What do you want to be when you grow up?

Why is it that we always ask kids what they want to be, rather than who they want to be when they grow up? I know that would be confusing as they wouldn’t quite understand the question. I imagine they would throw out answers like, “I want to be Batman.” Perhaps a rather sophisticated child might answer, “I want to be Bill Gates.” I’m pretty sure my 9-year-old would say, “Eli Manning.”

I’ve been thinking a lot lately of who I want to be. The lyrics from a Switchfoot song keep coming to me, “This is your life. Are you who you want to be?” That’s a loaded question. Am I WHO I want to be? Yes and no. The problem is that I get mixed up with the who and the what. So I decided, for my own therapy (as I have said is the main purpose of this blog), to write who I want to be and what I want to be. I’m sure I’ll think of 500 other things along the way, but this is a start.

The who: A follower of Christ, child of God, compassionate, strong but not cold, tender-hearted, others-focused, humble (but I hate the pain that can come with this so I might be lying here… I’ll have to think about whether I really mean that), wise, surrendered and free, happy, joy-spreader, gift-giver, listener, learner, faithful, kind, good, creative, relational, helpful, energetic, loved and lover…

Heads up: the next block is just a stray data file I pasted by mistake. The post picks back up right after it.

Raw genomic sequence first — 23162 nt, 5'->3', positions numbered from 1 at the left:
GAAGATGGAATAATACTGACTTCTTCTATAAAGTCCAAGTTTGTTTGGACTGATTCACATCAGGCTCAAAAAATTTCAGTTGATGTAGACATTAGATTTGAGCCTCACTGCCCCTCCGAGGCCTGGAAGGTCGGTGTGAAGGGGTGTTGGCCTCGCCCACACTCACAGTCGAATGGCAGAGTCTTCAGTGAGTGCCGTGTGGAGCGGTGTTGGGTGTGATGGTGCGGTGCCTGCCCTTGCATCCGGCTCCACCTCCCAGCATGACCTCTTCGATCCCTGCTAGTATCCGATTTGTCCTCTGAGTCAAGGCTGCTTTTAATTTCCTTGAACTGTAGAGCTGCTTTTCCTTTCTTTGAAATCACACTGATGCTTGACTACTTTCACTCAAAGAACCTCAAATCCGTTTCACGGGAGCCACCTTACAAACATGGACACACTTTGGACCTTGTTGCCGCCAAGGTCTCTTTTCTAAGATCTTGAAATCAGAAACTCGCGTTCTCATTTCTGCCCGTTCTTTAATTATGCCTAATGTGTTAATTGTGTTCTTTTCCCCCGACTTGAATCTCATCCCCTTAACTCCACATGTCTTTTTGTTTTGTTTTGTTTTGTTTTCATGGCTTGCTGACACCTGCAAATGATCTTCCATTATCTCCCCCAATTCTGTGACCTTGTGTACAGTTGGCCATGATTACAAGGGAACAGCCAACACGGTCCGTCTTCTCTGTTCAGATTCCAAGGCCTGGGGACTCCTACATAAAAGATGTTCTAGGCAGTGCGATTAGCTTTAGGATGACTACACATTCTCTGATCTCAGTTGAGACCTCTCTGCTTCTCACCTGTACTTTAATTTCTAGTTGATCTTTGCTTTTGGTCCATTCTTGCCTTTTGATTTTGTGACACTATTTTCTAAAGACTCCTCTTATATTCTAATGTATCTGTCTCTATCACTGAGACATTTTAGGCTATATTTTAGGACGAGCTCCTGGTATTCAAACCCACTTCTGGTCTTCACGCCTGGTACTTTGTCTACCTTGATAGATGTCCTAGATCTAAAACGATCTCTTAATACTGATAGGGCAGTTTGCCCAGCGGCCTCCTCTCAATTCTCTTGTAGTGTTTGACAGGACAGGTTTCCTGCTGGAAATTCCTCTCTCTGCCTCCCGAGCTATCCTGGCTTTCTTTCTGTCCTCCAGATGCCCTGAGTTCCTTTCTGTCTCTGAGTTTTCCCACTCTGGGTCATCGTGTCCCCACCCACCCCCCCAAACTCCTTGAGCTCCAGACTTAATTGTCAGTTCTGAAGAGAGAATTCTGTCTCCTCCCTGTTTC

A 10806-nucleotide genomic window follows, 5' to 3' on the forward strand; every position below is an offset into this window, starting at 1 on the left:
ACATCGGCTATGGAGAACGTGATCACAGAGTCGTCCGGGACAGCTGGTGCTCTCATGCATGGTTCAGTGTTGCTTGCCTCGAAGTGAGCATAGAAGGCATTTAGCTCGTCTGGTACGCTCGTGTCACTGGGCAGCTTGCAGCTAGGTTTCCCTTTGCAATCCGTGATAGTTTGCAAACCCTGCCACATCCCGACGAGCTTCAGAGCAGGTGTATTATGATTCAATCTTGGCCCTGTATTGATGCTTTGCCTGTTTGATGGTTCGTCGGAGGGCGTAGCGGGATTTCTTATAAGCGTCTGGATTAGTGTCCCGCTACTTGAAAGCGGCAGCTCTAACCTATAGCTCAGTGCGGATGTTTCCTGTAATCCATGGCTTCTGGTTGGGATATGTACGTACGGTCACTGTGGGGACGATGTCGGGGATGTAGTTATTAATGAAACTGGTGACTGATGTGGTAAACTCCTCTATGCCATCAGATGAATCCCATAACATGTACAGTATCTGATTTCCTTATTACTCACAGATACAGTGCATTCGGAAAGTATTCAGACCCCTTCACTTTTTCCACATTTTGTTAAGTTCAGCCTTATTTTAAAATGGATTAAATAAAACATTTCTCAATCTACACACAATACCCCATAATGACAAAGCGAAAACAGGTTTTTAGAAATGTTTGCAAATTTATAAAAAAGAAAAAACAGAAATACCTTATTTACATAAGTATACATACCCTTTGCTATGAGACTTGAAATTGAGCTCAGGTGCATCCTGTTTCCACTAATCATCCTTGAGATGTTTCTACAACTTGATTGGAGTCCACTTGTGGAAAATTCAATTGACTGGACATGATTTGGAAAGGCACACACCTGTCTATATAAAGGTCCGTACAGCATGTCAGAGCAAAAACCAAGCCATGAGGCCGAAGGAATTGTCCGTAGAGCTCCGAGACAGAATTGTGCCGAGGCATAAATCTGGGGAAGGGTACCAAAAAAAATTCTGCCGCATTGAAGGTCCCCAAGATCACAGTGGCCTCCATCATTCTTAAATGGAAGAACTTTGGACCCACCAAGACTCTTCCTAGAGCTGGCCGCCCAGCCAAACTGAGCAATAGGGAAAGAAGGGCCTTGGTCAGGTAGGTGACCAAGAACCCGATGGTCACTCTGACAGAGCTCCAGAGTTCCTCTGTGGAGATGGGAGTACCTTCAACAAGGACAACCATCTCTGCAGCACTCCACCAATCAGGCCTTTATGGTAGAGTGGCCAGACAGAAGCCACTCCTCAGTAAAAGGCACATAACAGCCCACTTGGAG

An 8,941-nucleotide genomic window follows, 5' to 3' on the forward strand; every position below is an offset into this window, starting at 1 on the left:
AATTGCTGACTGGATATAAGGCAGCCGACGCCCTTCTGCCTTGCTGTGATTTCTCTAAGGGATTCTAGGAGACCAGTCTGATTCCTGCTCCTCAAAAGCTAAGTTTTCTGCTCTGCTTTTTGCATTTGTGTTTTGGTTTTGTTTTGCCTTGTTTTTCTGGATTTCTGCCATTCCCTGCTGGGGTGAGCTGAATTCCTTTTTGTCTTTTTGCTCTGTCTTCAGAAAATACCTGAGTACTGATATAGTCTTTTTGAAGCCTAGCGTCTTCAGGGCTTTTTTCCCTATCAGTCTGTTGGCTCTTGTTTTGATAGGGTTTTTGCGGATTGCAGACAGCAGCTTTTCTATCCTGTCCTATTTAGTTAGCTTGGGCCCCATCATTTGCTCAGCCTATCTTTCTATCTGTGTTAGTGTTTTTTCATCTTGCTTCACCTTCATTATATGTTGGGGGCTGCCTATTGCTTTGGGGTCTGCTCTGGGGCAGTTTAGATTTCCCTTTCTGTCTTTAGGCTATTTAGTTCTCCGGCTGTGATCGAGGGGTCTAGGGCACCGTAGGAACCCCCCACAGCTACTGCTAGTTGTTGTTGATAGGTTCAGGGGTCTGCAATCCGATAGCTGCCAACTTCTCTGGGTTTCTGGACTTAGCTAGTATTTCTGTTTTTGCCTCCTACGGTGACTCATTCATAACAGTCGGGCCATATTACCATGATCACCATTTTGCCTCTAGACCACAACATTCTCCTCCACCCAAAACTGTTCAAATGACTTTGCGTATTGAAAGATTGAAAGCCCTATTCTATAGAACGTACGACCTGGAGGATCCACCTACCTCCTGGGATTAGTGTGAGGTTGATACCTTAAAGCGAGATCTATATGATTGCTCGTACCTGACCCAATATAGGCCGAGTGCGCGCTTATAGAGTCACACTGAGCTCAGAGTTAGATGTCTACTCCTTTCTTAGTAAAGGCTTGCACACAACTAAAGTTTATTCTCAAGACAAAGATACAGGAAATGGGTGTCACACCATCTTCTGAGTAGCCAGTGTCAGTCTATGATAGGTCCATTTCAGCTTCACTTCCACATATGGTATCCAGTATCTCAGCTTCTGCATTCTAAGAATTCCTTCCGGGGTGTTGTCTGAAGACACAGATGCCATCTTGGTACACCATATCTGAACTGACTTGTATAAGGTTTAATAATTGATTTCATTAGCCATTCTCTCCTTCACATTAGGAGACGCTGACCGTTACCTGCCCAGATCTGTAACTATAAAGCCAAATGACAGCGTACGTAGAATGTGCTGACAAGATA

The what: writer and author, adventurer, wife, mother, someday grandmother, sister, friend, daughter, photographer, minister to hurting, mountain climber, sailor, scooter-rider (the kind in the movie “Under the Tuscan Sun, not a Razor), skiier, snowboarder, wakeboarder, trekker, hiker, traveler/explorer, teacher, storyteller, joke teller (clean ones, of course), gourmet cook, coffee house owner…

The list could go on, but I am seeing that it is so much easier for me to list my roles (the “what” rather than the “who”). That’s very telling and I feel a little like beating myself up about that. It’s just harder to be the “who” in life, rather than the “what” in life. How many times do we go to weddings or parties where someone asks “So, what do you do?”

So much of our identity is tied up in answering that question. I think I’m going to try to spread a new trend. Instead of asking that age old question, that really tells me nothing about a person, I think I am going to start asking: “So, who are you?”

I can’t wait to hear the answers. If you see me alone in the hallways at my kids’ school or at church or at the next party, you’ll know why. I have scared the bejeeezus out of people.

Sounds fun.

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